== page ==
A half-century on, The Age is sounding Edna Everage-like. The newspaper identified some of the properties as St Patrick’s Cathedral (East Melbourne), St Vincent’s Hospital (East Melbourne), Loreto Mandeville Hall (Toorak) and Xavier College’s preparatory school in Brighton (except that it depicted a preparatory school in Kew). In other words, The Age complained of the value of a church, a hospital, a girls school, a boys school and more besides.
You would have to be a fool not to realise that the Catholic Church in Australia has considerable assets. They have been acquired across two centuries, primarily due to the generosity of Catholic laity who supported their faith’s provision of education, health and welfare services and contributed to the building and maintenance of churches.
Also, some church leaders, most notably James Duhig (1871-1965) in Brisbane, demonstrated considerable entrepreneurial ability when it came to buying land at bargain prices and building properties.
Catholicism is the largest religion in Australia. But other Christian churches also have considerable wealth, as do Jewish institutions and many other non-government organisations.
In subsequent editions, The Age says Catholic Archbishop of Melbourne Denis Hart lives in a “mansion” valued at $2.25 million in Kew. It’s likely that some Fairfax Media executives and journalists have more expensive digs. In any event, this is Hart’s home only as long as he is archbishop.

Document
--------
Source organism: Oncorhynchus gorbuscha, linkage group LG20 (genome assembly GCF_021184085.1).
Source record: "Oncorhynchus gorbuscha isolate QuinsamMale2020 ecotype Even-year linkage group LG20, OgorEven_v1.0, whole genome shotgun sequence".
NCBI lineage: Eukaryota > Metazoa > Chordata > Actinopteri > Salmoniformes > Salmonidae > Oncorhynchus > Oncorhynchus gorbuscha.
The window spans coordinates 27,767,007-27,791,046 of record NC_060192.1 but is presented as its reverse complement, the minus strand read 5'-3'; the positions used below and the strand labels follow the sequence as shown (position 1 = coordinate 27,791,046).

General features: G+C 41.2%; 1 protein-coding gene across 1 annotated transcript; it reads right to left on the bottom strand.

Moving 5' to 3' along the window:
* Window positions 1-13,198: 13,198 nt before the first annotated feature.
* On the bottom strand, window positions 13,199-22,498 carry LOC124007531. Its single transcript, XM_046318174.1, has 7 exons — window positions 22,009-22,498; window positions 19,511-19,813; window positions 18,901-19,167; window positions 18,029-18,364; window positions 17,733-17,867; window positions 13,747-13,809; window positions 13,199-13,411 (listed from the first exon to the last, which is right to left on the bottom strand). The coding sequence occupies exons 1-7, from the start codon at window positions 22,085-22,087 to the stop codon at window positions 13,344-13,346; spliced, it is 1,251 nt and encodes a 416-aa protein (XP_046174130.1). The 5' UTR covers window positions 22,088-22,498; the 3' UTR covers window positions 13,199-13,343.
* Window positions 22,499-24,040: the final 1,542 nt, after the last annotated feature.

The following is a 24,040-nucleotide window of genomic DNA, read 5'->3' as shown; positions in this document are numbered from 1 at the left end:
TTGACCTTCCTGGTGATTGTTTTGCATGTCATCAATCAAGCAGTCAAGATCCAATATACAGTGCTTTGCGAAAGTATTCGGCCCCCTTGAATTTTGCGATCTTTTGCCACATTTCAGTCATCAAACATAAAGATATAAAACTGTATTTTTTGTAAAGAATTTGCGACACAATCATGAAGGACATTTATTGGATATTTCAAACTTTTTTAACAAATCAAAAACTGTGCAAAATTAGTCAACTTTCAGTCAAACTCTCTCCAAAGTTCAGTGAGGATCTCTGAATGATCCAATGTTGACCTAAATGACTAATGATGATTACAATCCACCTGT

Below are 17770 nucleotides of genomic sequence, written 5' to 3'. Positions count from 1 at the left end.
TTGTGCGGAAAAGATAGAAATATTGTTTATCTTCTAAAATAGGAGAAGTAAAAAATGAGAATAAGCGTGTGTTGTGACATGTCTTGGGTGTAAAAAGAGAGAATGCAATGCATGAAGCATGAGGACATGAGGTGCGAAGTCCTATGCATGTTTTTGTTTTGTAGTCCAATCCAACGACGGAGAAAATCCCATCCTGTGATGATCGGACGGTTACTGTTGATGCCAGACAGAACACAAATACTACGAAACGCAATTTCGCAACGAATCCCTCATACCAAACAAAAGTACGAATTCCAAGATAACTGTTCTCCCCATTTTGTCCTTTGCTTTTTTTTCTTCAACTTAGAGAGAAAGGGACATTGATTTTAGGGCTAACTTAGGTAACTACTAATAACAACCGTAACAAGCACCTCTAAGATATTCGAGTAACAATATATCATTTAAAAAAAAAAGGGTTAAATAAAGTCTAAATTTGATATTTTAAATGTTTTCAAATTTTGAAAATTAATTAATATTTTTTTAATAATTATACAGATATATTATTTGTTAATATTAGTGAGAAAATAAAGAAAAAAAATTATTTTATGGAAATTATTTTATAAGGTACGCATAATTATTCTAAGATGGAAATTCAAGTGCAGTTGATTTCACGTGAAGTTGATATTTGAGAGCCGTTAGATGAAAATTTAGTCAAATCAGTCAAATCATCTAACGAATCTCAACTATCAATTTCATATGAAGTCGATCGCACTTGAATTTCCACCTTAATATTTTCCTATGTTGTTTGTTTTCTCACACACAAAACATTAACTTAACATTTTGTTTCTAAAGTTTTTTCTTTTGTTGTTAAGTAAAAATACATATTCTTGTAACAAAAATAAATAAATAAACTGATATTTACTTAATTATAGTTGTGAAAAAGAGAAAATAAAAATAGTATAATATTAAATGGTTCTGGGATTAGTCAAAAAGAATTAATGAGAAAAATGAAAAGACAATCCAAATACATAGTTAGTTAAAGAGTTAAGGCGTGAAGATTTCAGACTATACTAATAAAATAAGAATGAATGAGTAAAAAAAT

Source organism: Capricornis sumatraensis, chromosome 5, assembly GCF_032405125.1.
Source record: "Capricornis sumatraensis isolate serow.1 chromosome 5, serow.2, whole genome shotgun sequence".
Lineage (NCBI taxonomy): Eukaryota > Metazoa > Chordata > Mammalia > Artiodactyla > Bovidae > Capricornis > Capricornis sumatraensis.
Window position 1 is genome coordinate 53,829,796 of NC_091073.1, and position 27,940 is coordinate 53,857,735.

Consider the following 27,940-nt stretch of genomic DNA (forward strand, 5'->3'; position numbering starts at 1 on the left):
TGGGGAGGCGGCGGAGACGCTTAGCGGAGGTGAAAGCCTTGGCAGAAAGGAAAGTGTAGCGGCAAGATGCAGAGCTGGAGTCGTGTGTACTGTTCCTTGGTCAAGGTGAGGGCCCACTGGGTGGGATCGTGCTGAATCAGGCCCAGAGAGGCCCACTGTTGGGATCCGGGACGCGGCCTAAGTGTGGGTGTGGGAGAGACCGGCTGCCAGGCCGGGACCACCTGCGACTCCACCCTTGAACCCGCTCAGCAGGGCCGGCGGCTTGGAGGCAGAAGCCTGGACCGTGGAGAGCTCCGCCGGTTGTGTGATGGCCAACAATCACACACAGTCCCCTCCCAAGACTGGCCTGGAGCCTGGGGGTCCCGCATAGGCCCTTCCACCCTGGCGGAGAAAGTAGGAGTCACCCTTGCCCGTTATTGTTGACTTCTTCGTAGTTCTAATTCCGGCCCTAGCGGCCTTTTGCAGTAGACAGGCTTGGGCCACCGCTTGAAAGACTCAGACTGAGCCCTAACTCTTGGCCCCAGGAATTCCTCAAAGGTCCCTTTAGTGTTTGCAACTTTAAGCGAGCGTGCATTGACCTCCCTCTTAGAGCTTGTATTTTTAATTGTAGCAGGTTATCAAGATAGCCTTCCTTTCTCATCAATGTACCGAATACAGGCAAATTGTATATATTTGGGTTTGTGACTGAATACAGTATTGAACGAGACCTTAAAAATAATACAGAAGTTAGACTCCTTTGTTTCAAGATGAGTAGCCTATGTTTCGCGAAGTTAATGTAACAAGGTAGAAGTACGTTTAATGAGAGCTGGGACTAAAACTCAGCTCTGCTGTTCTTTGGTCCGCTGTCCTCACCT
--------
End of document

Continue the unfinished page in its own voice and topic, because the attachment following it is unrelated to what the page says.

The Age also whinged about the fact Hart owns a beach house at Dromana valued at more than $1m. Unlike those who belong to religious orders, priests such as Hart do not take a vow of poverty. Like any other citizen, Hart is entitled to buy property and dispose of any inheritance as he sees fit.
On Wednesday, Michael Bachelard (The Age’s investigations editor) conceded that “St Patrick’s Cathedral will not, at least in the foreseeable future, be paved and turned into a rent-producing asset”. Phew, thanks for that.
He uses the term “Jesuitical” as a term of abuse and declares “the Catholics, all churches, need to show more willing openness about their wealth”.
English writer Malcolm Muggeridge, who was brought up in the Church of England, once said he had seen many a hospital run by Christians in India to care for leprosy patients. But not any financed by the secular socialist Fabian society. The present leaders of Catholicism have a duty to carry on the church’s generous work in education and health, along with assisting the aged and the poor.
The essential criticism of The Age is that the Catholic Church should provide greater compensation for victims of child sexual abuse.
But the church now provides settlements of up to $150,000, which is the amount agreed to by commonwealth and state governments in the wake of the royal commission.
There is no reason victims of Catholic pedophile priests and brothers should receive greater compensation than victims of similar crimes in Anglican, Presbyterian, Jewish, secular or government institutions. Only an anti-Catholic sectarian would argue otherwise.